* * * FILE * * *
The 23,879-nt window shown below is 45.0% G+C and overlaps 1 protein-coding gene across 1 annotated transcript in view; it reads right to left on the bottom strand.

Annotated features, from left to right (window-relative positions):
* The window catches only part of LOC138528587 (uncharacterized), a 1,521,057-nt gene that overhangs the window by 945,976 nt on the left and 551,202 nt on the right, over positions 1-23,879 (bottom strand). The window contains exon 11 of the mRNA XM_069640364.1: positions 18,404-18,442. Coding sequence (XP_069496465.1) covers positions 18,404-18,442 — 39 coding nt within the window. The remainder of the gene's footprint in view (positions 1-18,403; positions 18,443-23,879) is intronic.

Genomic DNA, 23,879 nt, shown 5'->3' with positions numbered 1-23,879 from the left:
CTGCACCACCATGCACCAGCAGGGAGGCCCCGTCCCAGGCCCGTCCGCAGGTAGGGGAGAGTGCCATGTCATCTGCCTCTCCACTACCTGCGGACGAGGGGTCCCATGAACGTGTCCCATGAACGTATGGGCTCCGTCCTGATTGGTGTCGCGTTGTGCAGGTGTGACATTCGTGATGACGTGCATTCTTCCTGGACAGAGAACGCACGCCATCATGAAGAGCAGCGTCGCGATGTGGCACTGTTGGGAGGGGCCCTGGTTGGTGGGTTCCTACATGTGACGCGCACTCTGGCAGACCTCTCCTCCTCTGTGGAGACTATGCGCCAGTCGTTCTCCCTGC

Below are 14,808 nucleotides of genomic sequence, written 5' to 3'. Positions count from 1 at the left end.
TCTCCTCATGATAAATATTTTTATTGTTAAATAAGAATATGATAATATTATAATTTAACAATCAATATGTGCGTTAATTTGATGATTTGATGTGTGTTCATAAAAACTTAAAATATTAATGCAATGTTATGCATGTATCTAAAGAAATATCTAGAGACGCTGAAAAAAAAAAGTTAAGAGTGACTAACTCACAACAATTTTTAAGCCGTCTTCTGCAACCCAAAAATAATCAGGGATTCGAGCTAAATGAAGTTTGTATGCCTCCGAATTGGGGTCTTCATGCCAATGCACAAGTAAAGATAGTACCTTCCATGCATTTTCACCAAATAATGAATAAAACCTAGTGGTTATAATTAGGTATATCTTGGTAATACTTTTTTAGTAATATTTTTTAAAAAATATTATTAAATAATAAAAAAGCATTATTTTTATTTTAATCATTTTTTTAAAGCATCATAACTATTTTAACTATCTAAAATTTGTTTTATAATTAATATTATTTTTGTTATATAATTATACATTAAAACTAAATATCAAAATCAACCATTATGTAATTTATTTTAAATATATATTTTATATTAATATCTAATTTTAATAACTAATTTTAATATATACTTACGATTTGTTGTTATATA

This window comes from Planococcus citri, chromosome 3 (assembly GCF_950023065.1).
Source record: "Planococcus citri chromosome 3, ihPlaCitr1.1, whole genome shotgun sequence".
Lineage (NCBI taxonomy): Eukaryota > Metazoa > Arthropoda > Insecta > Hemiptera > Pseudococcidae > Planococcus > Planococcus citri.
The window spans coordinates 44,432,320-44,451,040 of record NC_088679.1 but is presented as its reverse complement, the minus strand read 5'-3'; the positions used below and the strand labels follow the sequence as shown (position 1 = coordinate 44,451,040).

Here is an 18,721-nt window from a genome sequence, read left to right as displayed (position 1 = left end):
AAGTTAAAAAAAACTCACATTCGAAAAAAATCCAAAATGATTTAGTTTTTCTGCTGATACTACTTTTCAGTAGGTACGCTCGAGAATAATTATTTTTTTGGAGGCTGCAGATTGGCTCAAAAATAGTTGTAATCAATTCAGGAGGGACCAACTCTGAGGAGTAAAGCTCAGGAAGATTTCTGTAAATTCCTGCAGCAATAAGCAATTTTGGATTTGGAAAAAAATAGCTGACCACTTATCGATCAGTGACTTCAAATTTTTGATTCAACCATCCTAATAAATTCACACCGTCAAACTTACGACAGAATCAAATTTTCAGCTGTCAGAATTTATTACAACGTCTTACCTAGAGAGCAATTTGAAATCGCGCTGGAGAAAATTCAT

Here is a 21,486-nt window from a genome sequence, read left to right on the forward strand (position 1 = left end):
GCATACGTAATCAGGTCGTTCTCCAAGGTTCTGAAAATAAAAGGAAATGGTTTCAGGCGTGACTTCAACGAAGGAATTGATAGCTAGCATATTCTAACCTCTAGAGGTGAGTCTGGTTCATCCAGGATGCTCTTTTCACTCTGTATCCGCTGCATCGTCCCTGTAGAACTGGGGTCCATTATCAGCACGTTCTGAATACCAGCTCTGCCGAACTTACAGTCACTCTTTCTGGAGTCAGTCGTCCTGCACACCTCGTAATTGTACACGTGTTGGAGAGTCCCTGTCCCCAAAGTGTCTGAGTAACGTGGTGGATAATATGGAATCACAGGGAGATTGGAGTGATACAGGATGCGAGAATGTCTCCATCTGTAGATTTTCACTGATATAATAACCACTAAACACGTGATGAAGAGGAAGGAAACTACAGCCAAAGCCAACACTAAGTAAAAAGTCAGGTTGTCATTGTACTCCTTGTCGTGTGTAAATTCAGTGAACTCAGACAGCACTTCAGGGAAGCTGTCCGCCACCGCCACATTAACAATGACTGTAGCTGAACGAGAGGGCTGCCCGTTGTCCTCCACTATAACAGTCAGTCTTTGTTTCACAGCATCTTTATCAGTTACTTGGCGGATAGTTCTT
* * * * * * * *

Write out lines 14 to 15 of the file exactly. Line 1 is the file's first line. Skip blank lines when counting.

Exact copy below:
Here is a 21,486-nt window from a genome sequence, read left to right on the forward strand (position 1 = left end):
GCATACGTAATCAGGTCGTTCTCCAAGGTTCTGAAAATAAAAGGAAATGGTTTCAGGCGTGACTTCAACGAAGGAATTGATAGCTAGCATATTCTAACCTCTAGAGGTGAGTCTGGTTCATCCAGGATGCTCTTTTCACTCTGTATCCGCTGCATCGTCCCTGTAGAACTGGGGTCCATTATCAGCACGTTCTGAATACCAGCTCTGCCGAACTTACAGTCACTCTTTCTGGAGTCAGTCGTCCTGCACACCTCGTAATTGTACACGTGTTGGAGAGTCCCTGTCCCCAAAGTGTCTGAGTAACGTGGTGGATAATATGGAATCACAGGGAGATTGGAGTGATACAGGATGCGAGAATGTCTCCATCTGTAGATTTTCACTGATATAATAACCACTAAACACGTGATGAAGAGGAAGGAAACTACAGCCAAAGCCAACACTAAGTAAAAAGTCAGGTTGTCATTGTACTCCTTGTCGTGTGTAAATTCAGTGAACTCAGACAGCACTTCAGGGAAGCTGTCCGCCACCGCCACATTAACAATGACTGTAGCTGAACGAGAGGGCTGCCCGTTGTCCTCCACTATAACAGTCAGTCTTTGTTTCACAGCATCTTTATCAGTTACTTGGCGGATAGTTCTT